Syndicate content

Sectoral upgrading a half century later – 2010 is not 1960

Howard Pack's picture

There is an increasing consensus about the need of poorer economies to shift away from low technology, low productivity areas into new product areas, particularly to generate non-commodity exports. The figure below shows the low level of manufactured exports from the poorest region, sub-Saharan Africa (SSF) as well as from Southeast Asia (SAS) compared to other regions. It is this disparity that many have in mind in urging a sectoral transformation. In the 1950s and early ‘60s there was an argument for a “big push” in development premised on export pessimism.

*lcn- Latin America & Caribbean, mea- Middle East & Africa, SAS - Southest Asia, ssf- Sub-Saharan Africa, eap- East Asia & Pacific, and eca- Europe & Central Asia

The emphasis on the big push and balanced growth continued until the 1970s when the success of export oriented countries in Asia such as Korea and Taiwan (China) demonstrated that it was possible to escape  the need to have balanced  internal growth. Annual export growth of 15 percent or more helped to effect a major transformation in many of the newly industrialized Asian nations.  A critical question is whether five decades later this option is still open.

The earlier experience is likely to be difficult to replicate. First, the generation of huge industrial complexes benefitting from agglomeration economies, particularly in China, makes it difficult for new entrants to compete. Second, over the next decade the major international macroeconomic adjustment will consist of the reduction in excess demand by a few countries, notably the U.S., and a concomitant increase in domestic absorption of GDP in a number of surplus countries mainly in Asia. To achieve a share of (relatively) contracting U.S. imports will not be easy nor will it be easy for non-Asian emerging markets to penetrate the Chinese and other Asian markets as they redirect their own production toward domestic uses. This is not to say that world exports will be absolutely stagnant, simply that rates of growth that prevailed from the 1960s to 2007 are extremely unlikely to continue. Realistically domestic markets will prove critical over the next decade.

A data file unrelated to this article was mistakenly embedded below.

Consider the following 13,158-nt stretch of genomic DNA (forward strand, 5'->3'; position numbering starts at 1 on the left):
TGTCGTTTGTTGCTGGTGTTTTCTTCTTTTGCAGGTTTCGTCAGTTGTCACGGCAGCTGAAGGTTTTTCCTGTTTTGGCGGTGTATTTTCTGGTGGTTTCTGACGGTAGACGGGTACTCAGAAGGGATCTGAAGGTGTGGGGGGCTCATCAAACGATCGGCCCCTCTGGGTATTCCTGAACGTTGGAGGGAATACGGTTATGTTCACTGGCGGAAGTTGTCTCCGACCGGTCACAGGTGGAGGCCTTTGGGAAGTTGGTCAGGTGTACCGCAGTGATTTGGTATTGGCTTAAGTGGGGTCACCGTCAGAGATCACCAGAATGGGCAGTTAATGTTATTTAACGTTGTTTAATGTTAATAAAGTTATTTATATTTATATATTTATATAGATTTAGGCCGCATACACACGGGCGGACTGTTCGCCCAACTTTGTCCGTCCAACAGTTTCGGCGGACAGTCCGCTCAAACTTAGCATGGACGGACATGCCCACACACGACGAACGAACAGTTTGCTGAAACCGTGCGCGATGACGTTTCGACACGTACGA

It can be argued that it is always possible to find a niche in which a country may achieve low costs and thus penetrate advanced markets. But this niche may be difficult to identify and exploit. Consider the options facing a typical relatively poor country with low physical and human capital and technology. How could it identify a specific set of products and will this work? Which sectors are candidates for export expansion, ignoring for the moment the precise policies that might be pursued? There are many determinants of potentially competitive exports: the national economic environment including real exchange rate evolution; tariffs on imports used in export production; infrastructure including roads, electricity supply, port facilities; firm level managerial knowledge including both engineering knowledge and labor relations; and the productivity of individual workers.

Governments intending to foster development of individual sectors face a formidable set of knowledge requirements such as predicting the rate of TFP growth in individual sectors within a country and in comparable foreign sectors. While a few individual emerging market manufacturers might be able to identify a product in which they possess a comparative advantage most are likely to be caught between the high technological capacity in the OECD nations and the mass production capabilities and agglomeration economies that have developed over the last four decades in China and other Asian nations, and more recently in some parts of Eastern Europe. Extant mass production and the close links already established between international production and purchasing networks are particularly important.  Much of international trade is in the hands of these networks. Simply building up production capacity of a few firms in one sector is unlikely to be a successful strategy without the ability of firms to find a place in these networks.

This implies that the earliest steps should be fostering the rural sector to provide a demand for simpler manufactured goods that have a natural transportation cost advantage. Simultaneously, policies could be pursued to encourage firms to achieve a position on the radar screen of international supply networks. A parallel effort could be made to help countries attract FDI which provides both technological knowledge and marketing networks. Much could be learned from the experiences of the relevant agencies in emerging economies such as Mauritius and Singapore that undertook such efforts and had considerable success and would not regard currently poor nations as potential competitors.